More employees across the country are opting to work remotely. In response, managers must adapt to, understand, and continue to engage their teleworking employees.
Engaged employees outperform less engaged employees; they’re more productive and show lower turnover rates. When managing a hybrid team, managers face the challenge of keeping both non-remote and remote employees equally engaged.
These techniques can provide all employees the same opportunities, whether in the office or teleworking.
Employees appreciate when leadership and direct supervisors regularly check-in with them to discuss projects, questions, problems, or concerns.
- Check-in with Non-Remote Employee: Meet in-person regularly and frequently.
- Check-in with Remote Employee: Leverage video technology to meet by video chat regularly and frequently.
Having a strong relationship with a supervisor can increase employee engagement. As found in literature, conducting small talk at the beginning of a meeting and communicating in-person when possible contribute to increased employee engagement.
Supervisors should also occasionally check in on employees’ engagement and satisfaction levels. As these conversations tend to be difficult, making it a relaxed and frequent conversation will eliminate the intimidation factor. If an employee feels comfortable expressing their concerns, engagement issues are likely to be identified and resolved.
For these conversations and relationships to be successful, supervisors must follow through on the outcomes of the conversations so employees see their concerns are being acknowledged and addressed.
Project manager recognition
Project managers should recognize employees on a job well done, no matter how small the win or task.
- Recognizing a Non-Remote Employee: Walk by the employee’s desk and acknowledge their hard work, or give them a kudos at the next in-person gathering.
- Recognizing a Remote Employee: Send a ‘Thank You’ card in the mail at the end of a project to acknowledge hard work.
In addition to recognizing good performance, project managers should provide feedback to individuals on the project team at the end of the project. While it’s easy to move on to the next project in the fast-paced world of consulting, it is essential to give employees feedback on what they did well and how they can improve.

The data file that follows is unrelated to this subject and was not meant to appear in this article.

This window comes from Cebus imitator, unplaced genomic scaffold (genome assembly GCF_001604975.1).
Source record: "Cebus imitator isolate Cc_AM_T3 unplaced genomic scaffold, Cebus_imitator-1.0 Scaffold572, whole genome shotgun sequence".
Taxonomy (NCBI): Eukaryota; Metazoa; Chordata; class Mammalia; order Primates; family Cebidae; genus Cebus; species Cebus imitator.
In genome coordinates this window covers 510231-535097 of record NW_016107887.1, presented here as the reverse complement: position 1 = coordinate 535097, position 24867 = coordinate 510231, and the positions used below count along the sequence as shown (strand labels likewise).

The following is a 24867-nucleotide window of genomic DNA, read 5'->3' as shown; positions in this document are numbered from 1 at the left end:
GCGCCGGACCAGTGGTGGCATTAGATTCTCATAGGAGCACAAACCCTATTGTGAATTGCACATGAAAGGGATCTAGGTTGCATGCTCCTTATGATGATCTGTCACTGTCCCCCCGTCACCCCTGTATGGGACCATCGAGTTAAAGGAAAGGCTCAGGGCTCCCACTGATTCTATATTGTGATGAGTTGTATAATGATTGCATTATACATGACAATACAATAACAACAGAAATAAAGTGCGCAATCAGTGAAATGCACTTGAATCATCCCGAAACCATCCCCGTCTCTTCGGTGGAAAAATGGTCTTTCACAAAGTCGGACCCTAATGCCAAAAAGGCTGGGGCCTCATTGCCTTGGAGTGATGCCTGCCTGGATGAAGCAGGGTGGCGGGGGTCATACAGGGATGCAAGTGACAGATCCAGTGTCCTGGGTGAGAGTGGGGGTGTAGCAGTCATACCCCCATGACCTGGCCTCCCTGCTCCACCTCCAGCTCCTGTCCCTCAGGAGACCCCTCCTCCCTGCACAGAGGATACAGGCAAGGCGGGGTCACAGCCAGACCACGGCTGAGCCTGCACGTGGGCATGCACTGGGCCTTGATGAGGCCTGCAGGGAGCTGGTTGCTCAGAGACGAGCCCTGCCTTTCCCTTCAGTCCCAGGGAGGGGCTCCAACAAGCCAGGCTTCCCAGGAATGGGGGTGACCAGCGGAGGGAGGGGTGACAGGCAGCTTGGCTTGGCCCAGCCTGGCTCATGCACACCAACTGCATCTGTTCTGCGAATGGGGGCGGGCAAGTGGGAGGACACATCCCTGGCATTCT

Provide opportunities to find meaningful work
Employees need enjoy the work they do and see how their work contributes to the larger picture to find it important and be productive and engaged.
- Providing Opportunities for Non-Remote Employees: When you see a coworker in the hallway, kitchen, or anywhere around the office, strike up a conversation about the type of work they find interesting. Note this so you can utilize them on a future project.
- Providing Opportunities for Remote Employees: Create a SharePoint or Teams site that allows employees to list their interests, expertise, and level of availability. This information will be available for project managers to reference when staffing a project.
While it tends to be the employee’s responsibility to find project work that interests them, it can often be difficult, resulting in employees working on projects that are not meaningful to them. As the literature suggests, an essential factor in employee engagement is work that is interesting and meaningful, where the employee can recognize the value it adds.
Promote interaction and collaboration
Employees desire the opportunity to meet coworkers to create connections and relationships.
- Promote Interaction and Collaboration for Non-Remote Employees: Encourage in-person meetings, attending company- or group-wide events, or organizing lunch or happy hour.
- Promote Interaction and Collaboration for Remote Employees: Be on the lookout for opportunities for remote employees to travel to company headquarters, whether it be for a project kick-off, All-Hands Meeting, Holiday party, etc., so they can meet their colleagues in-person.
When positive relationships with coworkers are established, employees have a higher engagement level. Although difficult and not always feasible, it is beneficial to give remote employees the opportunity to meet, get to know, make connections, and build relationships with other employees in-person. Establishing these relationships helps keep a remote employee from feeling isolated, not part of the group, or like there is a lack of support from the company or other employees.